Tourists might soon have to pony up more cash to see some of San Francisco’s treasured landmarks under legislation proposed by Mayor Gavin Newsom.
The mayor on Tuesday introduced legislation that would require out-of-towners to pay a $7 fee to enter the Botanical Gardens in Golden Gate Park. Youths ages 12 to 17 and seniors 65 and older would pay $5, while children ages five to 11 would be charged $2. Children under 4 would be admitted for free.
In addition, Newsom’s requesting that tourists who want to ride the elevator to the top of Coit Tower pay $7 instead of the current $5.
The legislation couldn’t come at a better time for the Recreation and Park Department, which is facing a $12.4 million budget shortfall next fiscal year. The two fees would generate more than $450,000 annually, said Elton Pon, spokesman for the department.
"We are not looking to ring every dime out of everyone," Pon said. "We are faced with a dire situation."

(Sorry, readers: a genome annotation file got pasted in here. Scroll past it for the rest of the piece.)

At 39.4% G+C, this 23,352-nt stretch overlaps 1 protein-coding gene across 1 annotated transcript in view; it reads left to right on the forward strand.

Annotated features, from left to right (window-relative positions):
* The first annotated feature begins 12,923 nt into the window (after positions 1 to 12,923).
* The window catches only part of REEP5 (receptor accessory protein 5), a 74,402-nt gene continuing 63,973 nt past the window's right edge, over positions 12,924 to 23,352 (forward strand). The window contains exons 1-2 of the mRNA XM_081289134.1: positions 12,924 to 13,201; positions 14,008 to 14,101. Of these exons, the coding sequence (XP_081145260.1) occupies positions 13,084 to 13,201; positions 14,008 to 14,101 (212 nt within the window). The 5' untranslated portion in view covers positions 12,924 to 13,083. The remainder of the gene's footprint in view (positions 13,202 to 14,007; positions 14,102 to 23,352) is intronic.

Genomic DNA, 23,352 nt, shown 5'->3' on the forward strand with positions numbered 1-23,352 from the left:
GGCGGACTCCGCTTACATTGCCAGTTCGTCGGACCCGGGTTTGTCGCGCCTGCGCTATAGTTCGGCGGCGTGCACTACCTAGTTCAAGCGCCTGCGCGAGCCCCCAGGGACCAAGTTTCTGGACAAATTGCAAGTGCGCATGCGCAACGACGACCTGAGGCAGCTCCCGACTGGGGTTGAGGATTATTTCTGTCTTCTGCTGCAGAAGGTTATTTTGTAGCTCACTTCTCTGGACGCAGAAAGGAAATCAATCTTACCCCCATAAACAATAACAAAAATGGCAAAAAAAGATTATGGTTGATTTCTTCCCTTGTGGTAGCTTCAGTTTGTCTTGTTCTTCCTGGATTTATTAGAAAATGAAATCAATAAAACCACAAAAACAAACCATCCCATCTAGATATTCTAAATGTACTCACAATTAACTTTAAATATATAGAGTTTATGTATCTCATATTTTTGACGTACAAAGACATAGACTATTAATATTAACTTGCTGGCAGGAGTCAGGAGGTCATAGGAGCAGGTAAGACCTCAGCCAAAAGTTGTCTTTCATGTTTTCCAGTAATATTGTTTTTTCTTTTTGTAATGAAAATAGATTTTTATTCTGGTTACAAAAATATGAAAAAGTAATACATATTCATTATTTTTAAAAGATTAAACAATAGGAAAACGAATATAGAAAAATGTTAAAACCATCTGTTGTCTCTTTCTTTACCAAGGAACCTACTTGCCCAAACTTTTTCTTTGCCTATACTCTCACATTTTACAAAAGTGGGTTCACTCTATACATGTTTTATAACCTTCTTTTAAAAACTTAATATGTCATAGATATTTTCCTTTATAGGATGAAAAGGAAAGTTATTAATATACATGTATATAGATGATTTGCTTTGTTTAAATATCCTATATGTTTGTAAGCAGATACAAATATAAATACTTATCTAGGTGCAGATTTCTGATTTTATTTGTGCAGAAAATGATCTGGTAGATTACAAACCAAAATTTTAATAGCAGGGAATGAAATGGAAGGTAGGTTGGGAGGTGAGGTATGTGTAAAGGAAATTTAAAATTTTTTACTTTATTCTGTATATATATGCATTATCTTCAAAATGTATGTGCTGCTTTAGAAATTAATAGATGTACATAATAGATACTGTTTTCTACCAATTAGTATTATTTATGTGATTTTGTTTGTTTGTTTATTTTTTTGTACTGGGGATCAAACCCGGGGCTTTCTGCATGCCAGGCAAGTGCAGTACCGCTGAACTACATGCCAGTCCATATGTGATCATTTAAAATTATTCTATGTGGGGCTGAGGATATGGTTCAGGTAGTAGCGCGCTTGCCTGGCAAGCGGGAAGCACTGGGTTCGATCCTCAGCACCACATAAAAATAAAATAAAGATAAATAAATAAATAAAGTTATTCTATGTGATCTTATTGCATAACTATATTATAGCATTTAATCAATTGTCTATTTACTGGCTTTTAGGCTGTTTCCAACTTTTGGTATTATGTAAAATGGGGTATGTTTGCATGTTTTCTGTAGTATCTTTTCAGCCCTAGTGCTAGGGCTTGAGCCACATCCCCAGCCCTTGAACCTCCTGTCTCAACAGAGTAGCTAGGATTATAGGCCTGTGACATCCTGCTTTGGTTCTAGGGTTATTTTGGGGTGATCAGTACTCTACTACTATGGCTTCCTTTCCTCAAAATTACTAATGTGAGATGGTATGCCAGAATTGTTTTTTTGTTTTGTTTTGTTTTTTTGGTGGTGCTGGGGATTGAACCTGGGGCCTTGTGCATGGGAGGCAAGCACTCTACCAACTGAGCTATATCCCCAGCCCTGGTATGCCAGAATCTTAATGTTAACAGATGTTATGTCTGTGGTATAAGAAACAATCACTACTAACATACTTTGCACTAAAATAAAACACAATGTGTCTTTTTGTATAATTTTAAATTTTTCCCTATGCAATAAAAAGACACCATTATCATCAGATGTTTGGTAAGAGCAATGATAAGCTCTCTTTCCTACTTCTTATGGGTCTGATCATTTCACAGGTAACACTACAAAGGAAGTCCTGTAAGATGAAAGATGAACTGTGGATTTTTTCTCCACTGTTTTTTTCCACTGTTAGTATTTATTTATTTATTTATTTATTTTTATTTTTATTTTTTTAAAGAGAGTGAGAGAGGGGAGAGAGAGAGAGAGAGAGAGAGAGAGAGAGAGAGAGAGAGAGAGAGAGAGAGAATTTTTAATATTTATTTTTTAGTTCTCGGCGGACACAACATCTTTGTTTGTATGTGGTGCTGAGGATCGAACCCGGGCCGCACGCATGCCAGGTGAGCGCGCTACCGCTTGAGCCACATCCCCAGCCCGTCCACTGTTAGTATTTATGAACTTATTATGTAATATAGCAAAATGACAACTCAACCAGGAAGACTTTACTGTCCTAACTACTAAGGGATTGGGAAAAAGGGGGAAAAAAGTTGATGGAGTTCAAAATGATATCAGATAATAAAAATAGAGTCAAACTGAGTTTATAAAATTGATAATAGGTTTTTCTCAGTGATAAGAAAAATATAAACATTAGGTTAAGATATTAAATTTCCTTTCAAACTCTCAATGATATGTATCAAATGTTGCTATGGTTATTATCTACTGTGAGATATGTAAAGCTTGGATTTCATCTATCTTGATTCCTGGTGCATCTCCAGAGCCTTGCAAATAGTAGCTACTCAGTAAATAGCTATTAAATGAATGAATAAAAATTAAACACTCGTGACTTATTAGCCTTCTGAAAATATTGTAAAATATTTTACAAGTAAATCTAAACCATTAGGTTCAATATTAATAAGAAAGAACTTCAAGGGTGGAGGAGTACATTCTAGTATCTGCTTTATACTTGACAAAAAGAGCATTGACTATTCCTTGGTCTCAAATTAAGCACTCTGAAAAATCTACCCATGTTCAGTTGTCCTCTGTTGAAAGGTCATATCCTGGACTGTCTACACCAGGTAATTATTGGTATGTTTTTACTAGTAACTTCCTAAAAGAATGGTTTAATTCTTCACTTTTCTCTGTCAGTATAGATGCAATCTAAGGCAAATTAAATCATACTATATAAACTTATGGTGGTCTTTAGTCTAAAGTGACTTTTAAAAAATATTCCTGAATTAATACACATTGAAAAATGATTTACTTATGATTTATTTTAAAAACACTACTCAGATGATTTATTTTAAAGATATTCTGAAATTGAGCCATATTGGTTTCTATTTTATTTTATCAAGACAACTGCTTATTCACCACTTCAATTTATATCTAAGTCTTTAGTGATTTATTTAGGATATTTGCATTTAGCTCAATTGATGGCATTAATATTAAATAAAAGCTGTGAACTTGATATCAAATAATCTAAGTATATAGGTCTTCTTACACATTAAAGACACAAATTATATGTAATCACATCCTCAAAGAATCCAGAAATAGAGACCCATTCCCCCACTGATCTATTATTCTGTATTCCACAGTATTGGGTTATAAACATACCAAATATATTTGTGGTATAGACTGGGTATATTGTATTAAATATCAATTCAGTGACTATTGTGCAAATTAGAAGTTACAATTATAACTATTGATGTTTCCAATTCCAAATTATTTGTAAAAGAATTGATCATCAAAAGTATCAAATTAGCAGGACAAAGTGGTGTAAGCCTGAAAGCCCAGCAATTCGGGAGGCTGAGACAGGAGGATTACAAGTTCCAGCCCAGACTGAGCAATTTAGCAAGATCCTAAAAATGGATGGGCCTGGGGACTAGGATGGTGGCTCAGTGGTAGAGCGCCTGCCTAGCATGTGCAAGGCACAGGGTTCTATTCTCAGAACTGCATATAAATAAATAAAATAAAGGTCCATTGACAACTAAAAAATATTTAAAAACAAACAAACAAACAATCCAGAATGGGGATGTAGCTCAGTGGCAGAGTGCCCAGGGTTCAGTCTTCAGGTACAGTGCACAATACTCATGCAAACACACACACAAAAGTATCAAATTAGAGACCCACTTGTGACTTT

He said volunteers will be in charge of checking people’s identification to determine whether they are residents or not.
San Francisco’s Botanical Gardens first opened in 1940, becoming The City’s largest arboretum. An estimated 500,000 people visit the Botanical Gardens every year, with 49 percent of those being tourists, according to Michael McKechnie, executive director of the San Francisco Botanical Garden Society, the nonprofit group that supports the 55-acre garden.
Right now, there are 11 gardeners that maintain the space, yet studies have shown that it takes 16 for proper upkeep, McKechnie said. But with the pending budget cuts, it’s time for The City and the community to look elsewhere for financial support, he said.
"Even before the financial downturn it was increasingly difficult to find the funds to support the garden," McKechnie said. "We are experiencing bad donor fatigue."
While everyone enjoys the Botanical Gardens for free, other cities charge, on average, $9 for visitors to theirs, McKechnie said.